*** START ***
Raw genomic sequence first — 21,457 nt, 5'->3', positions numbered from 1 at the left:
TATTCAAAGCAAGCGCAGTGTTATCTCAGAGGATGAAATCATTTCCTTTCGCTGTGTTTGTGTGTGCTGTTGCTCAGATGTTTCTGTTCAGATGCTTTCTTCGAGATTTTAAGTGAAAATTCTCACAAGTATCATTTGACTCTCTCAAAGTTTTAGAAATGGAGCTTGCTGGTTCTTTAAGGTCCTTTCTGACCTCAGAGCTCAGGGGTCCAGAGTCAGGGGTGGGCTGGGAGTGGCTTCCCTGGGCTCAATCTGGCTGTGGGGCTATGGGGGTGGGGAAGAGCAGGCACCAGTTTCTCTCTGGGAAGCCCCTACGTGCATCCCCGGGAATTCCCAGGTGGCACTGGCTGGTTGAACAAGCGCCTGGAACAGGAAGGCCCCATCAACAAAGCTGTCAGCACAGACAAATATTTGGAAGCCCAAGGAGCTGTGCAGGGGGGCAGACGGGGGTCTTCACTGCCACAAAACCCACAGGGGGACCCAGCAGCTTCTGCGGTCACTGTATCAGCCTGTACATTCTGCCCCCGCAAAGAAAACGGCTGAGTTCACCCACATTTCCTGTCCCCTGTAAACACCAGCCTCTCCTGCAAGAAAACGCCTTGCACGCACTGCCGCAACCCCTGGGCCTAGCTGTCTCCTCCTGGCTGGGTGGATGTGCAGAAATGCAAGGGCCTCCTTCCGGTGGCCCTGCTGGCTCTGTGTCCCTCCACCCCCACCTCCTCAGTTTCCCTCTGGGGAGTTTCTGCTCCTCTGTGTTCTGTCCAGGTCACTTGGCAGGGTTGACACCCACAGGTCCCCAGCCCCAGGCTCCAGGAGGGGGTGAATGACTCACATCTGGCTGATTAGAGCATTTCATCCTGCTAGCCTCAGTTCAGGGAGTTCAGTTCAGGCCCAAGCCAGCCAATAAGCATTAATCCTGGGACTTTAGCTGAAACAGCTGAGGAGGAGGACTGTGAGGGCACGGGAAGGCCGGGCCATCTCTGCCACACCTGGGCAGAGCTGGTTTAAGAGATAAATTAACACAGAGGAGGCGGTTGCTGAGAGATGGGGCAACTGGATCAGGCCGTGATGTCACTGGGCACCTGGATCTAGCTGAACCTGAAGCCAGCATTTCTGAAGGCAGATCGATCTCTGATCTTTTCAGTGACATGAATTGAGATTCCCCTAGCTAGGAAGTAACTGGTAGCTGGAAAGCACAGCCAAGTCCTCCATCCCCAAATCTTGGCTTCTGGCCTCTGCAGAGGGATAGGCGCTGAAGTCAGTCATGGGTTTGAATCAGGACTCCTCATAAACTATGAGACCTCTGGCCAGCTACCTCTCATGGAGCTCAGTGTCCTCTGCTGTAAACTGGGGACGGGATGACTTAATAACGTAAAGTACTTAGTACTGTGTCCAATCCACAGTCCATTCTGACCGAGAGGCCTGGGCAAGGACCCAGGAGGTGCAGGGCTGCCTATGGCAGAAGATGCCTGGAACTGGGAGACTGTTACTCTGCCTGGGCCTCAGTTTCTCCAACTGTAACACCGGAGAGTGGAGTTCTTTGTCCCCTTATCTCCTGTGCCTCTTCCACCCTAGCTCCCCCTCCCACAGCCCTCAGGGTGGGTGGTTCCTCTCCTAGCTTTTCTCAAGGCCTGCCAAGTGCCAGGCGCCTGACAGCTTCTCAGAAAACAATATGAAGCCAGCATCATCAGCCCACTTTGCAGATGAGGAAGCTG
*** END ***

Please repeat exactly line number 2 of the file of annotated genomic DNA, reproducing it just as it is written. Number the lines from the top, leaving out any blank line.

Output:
TATTCAAAGCAAGCGCAGTGTTATCTCAGAGGATGAAATCATTTCCTTTCGCTGTGTTTGTGTGTGCTGTTGCTCAGATGTTTCTGTTCAGATGCTTTCTTCGAGATTTTAAGTGAAAATTCTCACAAGTATCATTTGACTCTCTCAAAGTTTTAGAAATGGAGCTTGCTGGTTCTTTAAGGTCCTTTCTGACCTCAGAGCTCAGGGGTCCAGAGTCAGGGGTGGGCTGGGAGTGGCTTCCCTGGGCTCAATCTGGCTGTGGGGCTATGGGGGTGGGGAAGAGCAGGCACCAGTTTCTCTCTGGGAAGCCCCTACGTGCATCCCCGGGAATTCCCAGGTGGCACTGGCTGGTTGAACAAGCGCCTGGAACAGGAAGGCCCCATCAACAAAGCTGTCAGCACAGACAAATATTTGGAAGCCCAAGGAGCTGTGCAGGGGGGCAGACGGGGGTCTTCACTGCCACAAAACCCACAGGGGGACCCAGCAGCTTCTGCGGTCACTGTATCAGCCTGTACATTCTGCCCCCGCAAAGAAAACGGCTGAGTTCACCCACATTTCCTGTCCCCTGTAAACACCAGCCTCTCCTGCAAGAAAACGCCTTGCACGCACTGCCGCAACCCCTGGGCCTAGCTGTCTCCTCCTGGCTGGGTGGATGTGCAGAAATGCAAGGGCCTCCTTCCGGTGGCCCTGCTGGCTCTGTGTCCCTCCACCCCCACCTCCTCAGTTTCCCTCTGGGGAGTTTCTGCTCCTCTGTGTTCTGTCCAGGTCACTTGGCAGGGTTGACACCCACAGGTCCCCAGCCCCAGGCTCCAGGAGGGGGTGAATGACTCACATCTGGCTGATTAGAGCATTTCATCCTGCTAGCCTCAGTTCAGGGAGTTCAGTTCAGGCCCAAGCCAGCCAATAAGCATTAATCCTGGGACTTTAGCTGAAACAGCTGAGGAGGAGGACTGTGAGGGCACGGGAAGGCCGGGCCATCTCTGCCACACCTGGGCAGAGCTGGTTTAAGAGATAAATTAACACAGAGGAGGCGGTTGCTGAGAGATGGGGCAACTGGATCAGGCCGTGATGTCACTGGGCACCTGGATCTAGCTGAACCTGAAGCCAGCATTTCTGAAGGCAGATCGATCTCTGATCTTTTCAGTGACATGAATTGAGATTCCCCTAGCTAGGAAGTAACTGGTAGCTGGAAAGCACAGCCAAGTCCTCCATCCCCAAATCTTGGCTTCTGGCCTCTGCAGAGGGATAGGCGCTGAAGTCAGTCATGGGTTTGAATCAGGACTCCTCATAAACTATGAGACCTCTGGCCAGCTACCTCTCATGGAGCTCAGTGTCCTCTGCTGTAAACTGGGGACGGGATGACTTAATAACGTAAAGTACTTAGTACTGTGTCCAATCCACAGTCCATTCTGACCGAGAGGCCTGGGCAAGGACCCAGGAGGTGCAGGGCTGCCTATGGCAGAAGATGCCTGGAACTGGGAGACTGTTACTCTGCCTGGGCCTCAGTTTCTCCAACTGTAACACCGGAGAGTGGAGTTCTTTGTCCCCTTATCTCCTGTGCCTCTTCCACCCTAGCTCCCCCTCCCACAGCCCTCAGGGTGGGTGGTTCCTCTCCTAGCTTTTCTCAAGGCCTGCCAAGTGCCAGGCGCCTGACAGCTTCTCAGAAAACAATATGAAGCCAGCATCATCAGCCCACTTTGCAGATGAGGAAGCTG